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If You're Getting Married In May 2020 You Need To Read This

If You're Getting Married In May 2020 You Need To Read This

Planning ahead is the smart way to go when it comes to weddings. We've all seen Don't Tell The Bride and how much can go wrong when you try and plan your nuptials in mere weeks.

But organised couples due to wed next year could be stung by something they probably never saw coming: a change in bank holidays.

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The early May bank holiday is traditionally held on a Monday, but for 2020, it's being moved back by four days to Friday.

This will see it changed from Monday, 4th May to Friday, 8th May for next year only. Bad news for bride and grooms-to-be who booked a wedding on the bank hols.

Credit: Pexels
Credit: Pexels

The date has been changed to Friday to coincide with the 75th anniversary of VE Day, the day when the Allied Forces stopped fighting Nazis in Europe near the end of World War II.

Announcing the change on Monday, Business Secretary Greg Clark said: "It will ensure as many people as possible have the opportunity to remember and honour our heroes of the Second World War and reflect on the sacrifices of a generation."

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The government said it made the decision "as soon as practicable", but considering people usually book their wedding venues and catering at least a year before the date, this rather short notice announcement is bound to leave many soon-to-be married couples in the lurch.

Credit: Pexels
Credit: Pexels

Some 44 per cent of UK couples get married over the summer, according to a 2018 study by Bridebook.co.uk, with the early May bank holiday a popular choice thanks to the added bonus of a long weekend.

It's also common for bride and grooms to send their invitations out more than a year before the date. For those who had planned their wedding for the bank holiday Monday can no longer guarantee their guests will be able to get it off work.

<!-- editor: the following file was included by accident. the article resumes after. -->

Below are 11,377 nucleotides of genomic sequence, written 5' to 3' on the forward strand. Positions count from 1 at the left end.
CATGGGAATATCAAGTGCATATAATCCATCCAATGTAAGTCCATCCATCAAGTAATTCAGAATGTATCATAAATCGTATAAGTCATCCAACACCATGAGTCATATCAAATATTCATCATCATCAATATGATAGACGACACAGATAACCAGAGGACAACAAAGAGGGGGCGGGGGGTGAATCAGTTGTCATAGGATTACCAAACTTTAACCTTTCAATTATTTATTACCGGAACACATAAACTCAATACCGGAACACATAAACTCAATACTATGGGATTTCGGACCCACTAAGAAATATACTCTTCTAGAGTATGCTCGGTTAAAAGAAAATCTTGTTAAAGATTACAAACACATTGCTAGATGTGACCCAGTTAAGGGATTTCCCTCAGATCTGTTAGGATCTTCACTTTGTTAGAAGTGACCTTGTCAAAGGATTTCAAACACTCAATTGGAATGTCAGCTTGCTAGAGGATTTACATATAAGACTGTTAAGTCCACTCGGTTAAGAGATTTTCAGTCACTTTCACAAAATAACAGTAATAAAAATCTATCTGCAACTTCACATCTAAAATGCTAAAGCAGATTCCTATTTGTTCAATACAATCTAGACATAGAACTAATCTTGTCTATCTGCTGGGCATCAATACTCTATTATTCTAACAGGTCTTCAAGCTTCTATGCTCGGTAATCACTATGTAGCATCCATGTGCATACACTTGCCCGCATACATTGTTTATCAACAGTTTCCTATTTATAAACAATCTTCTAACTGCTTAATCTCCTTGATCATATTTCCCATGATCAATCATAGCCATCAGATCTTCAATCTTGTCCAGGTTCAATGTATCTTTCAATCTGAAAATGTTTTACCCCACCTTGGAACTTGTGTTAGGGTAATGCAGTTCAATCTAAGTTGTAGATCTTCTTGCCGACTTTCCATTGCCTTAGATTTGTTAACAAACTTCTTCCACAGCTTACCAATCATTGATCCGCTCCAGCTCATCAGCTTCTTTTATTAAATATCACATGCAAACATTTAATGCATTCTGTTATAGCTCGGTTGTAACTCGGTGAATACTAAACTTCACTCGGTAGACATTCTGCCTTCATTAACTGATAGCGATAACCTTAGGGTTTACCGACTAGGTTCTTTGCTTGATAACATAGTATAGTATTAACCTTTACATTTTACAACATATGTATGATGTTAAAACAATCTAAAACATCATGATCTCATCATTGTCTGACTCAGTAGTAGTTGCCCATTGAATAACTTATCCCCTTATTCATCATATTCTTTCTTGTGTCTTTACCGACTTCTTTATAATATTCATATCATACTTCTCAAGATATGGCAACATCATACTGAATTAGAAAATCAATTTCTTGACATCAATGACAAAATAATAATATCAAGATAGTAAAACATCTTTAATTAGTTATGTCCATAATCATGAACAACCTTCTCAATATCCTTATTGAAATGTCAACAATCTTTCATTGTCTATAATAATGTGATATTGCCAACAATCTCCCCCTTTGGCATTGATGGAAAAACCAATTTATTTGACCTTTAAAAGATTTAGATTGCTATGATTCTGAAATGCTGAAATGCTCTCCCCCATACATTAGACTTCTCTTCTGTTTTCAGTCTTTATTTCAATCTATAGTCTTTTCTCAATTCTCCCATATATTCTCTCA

Or perhaps the wedding was booked for Saturday the 2nd or Sunday the 3rd, in which case guests won't have as long to get home if they live far away (or will have one less hangover day) after the wedding.

Hamish Shepard founder of weddings planning app Bridebook.co.uk, told Pretty52: "Couples who have planned to marry on Sunday 3rd May may have paid a 'bank holiday premium' for the date, however suppliers they haven't locked down may now offer them slightly reduced 'Sunday rates'.

"Those set to marry on Friday 8th May should toast the fact that their guests will have an extra spring in their step, and they should perhaps consider investing in an extra round of cocktails!"

One couple feeling the brunt of this change are Simon Aherne and Anna Cousins from Cardiff, who say the lack of notice means most of their guests won't be able to attend their wedding, which was scheduled for Sunday, 3rd May.

The couple have booked the venue, catering and sent out invitations.

Credit: Unsplash
Credit: Unsplash

"Most of our family are teachers or in the entertainment business - so the bank holiday worked out perfectly for us," Mr Aherne told BBC.

"Now we are just sitting here wondering what we are going to do."

He added: "How can the government just chuck this on people with 11 months to go? They have had time to prepare and could have given people a lot more notice.

"We have invited more than 100 people, but it looks like we might barely get 20 now.

"If we have to cancel, we are going to lose our deposits - we are talking thousands of pounds."

Let's hope Simon and Anna manage to sort something out!

Featured Image Credit: Unsplash

Topics: Life News, Life, Wedding

Ciara Sheppard

Ciara is a freelance journalist working for Tyla. After graduating from the University of Sussex, Ciara worked as a writer at GLAMOUR Magazine and later as the Assistant Editor of Yahoo Style UK.

 

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